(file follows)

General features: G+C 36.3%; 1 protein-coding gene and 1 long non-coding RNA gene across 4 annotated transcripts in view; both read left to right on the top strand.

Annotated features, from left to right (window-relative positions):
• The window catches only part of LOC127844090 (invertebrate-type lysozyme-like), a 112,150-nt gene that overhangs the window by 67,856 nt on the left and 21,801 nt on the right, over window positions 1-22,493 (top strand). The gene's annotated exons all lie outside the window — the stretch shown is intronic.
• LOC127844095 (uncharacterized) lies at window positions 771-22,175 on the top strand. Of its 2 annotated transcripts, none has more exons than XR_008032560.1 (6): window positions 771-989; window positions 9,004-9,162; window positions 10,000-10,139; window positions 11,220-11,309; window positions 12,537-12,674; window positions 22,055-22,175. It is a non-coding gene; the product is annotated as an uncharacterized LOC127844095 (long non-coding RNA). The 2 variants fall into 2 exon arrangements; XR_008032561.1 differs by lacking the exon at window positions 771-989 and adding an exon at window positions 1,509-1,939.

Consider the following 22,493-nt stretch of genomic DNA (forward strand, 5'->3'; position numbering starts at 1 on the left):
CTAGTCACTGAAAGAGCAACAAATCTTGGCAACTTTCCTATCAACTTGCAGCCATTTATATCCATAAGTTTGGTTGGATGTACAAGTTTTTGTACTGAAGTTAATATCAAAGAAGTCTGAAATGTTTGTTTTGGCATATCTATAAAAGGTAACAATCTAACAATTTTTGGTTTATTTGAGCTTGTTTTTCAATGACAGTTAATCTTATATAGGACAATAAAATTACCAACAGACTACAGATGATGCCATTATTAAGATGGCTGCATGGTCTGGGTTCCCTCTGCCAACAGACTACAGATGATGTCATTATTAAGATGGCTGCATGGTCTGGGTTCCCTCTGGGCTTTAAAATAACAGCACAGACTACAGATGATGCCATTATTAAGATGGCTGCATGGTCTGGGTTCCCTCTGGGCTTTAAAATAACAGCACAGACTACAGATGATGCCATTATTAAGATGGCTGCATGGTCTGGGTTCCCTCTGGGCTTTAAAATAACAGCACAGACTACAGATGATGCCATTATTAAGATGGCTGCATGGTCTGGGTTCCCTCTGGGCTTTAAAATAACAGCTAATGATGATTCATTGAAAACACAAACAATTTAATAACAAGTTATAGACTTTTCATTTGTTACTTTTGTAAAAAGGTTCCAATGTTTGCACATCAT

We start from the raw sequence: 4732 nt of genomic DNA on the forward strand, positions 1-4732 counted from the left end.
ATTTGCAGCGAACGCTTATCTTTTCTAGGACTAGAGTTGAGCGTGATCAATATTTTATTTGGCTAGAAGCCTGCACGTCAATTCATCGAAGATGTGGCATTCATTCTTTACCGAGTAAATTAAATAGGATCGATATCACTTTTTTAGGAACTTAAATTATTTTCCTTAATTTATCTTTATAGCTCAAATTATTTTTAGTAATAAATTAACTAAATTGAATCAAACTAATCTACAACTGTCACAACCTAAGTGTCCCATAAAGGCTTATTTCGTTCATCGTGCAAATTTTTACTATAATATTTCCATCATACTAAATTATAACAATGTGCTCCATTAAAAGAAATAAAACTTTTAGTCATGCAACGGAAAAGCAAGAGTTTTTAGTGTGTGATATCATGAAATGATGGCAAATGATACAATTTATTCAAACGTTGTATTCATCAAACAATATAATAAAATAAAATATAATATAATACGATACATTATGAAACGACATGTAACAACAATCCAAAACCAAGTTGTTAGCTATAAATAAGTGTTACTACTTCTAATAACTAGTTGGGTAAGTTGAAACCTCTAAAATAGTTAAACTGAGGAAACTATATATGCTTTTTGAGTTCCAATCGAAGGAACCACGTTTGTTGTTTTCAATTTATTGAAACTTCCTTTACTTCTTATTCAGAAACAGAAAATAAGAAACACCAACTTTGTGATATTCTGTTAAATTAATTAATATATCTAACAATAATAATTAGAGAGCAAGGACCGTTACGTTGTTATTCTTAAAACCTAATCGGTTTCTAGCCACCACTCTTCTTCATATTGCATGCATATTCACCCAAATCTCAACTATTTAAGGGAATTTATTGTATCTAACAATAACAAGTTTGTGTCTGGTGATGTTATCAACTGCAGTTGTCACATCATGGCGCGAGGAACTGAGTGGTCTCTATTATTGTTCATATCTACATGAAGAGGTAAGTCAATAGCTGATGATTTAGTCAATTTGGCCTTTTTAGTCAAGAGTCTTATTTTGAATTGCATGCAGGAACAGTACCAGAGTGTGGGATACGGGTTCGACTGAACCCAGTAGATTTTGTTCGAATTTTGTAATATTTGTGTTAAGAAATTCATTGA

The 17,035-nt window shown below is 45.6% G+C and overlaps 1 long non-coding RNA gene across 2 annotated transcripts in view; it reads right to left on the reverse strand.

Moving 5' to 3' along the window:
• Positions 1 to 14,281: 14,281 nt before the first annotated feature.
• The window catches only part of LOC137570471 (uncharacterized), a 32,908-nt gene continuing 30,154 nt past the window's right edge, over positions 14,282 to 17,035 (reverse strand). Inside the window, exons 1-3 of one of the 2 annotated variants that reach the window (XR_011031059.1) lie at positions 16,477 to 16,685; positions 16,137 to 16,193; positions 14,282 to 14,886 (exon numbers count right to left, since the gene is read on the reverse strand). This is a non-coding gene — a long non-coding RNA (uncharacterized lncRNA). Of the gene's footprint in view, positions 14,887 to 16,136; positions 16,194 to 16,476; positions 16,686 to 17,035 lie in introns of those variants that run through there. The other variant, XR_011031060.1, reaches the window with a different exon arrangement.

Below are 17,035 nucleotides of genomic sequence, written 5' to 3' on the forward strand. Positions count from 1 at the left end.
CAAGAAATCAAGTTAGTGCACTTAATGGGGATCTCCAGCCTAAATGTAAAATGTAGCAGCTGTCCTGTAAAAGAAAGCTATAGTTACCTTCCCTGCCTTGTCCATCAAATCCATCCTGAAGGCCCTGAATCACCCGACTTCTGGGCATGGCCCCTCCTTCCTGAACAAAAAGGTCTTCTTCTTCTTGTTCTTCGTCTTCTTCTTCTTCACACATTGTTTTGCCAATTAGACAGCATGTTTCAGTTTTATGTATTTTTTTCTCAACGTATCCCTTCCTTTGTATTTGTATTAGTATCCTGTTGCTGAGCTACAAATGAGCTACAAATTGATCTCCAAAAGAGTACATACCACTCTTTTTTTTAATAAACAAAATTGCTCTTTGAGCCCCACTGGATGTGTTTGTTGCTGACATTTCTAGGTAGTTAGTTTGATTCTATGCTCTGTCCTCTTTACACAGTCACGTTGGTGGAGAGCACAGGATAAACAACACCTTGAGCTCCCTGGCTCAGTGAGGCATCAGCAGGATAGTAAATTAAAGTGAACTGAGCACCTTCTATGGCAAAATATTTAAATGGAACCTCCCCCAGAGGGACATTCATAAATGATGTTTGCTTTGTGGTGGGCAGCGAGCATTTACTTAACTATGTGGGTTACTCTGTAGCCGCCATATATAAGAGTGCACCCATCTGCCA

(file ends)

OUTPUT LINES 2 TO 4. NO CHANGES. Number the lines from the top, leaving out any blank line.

Annotated features, from left to right (window-relative positions):
• The window catches only part of LOC127844090 (invertebrate-type lysozyme-like), a 112,150-nt gene that overhangs the window by 67,856 nt on the left and 21,801 nt on the right, over window positions 1-22,493 (top strand). The gene's annotated exons all lie outside the window — the stretch shown is intronic.
• LOC127844095 (uncharacterized) lies at window positions 771-22,175 on the top strand. Of its 2 annotated transcripts, none has more exons than XR_008032560.1 (6): window positions 771-989; window positions 9,004-9,162; window positions 10,000-10,139; window positions 11,220-11,309; window positions 12,537-12,674; window positions 22,055-22,175. It is a non-coding gene; the product is annotated as an uncharacterized LOC127844095 (long non-coding RNA). The 2 variants fall into 2 exon arrangements; XR_008032561.1 differs by lacking the exon at window positions 771-989 and adding an exon at window positions 1,509-1,939.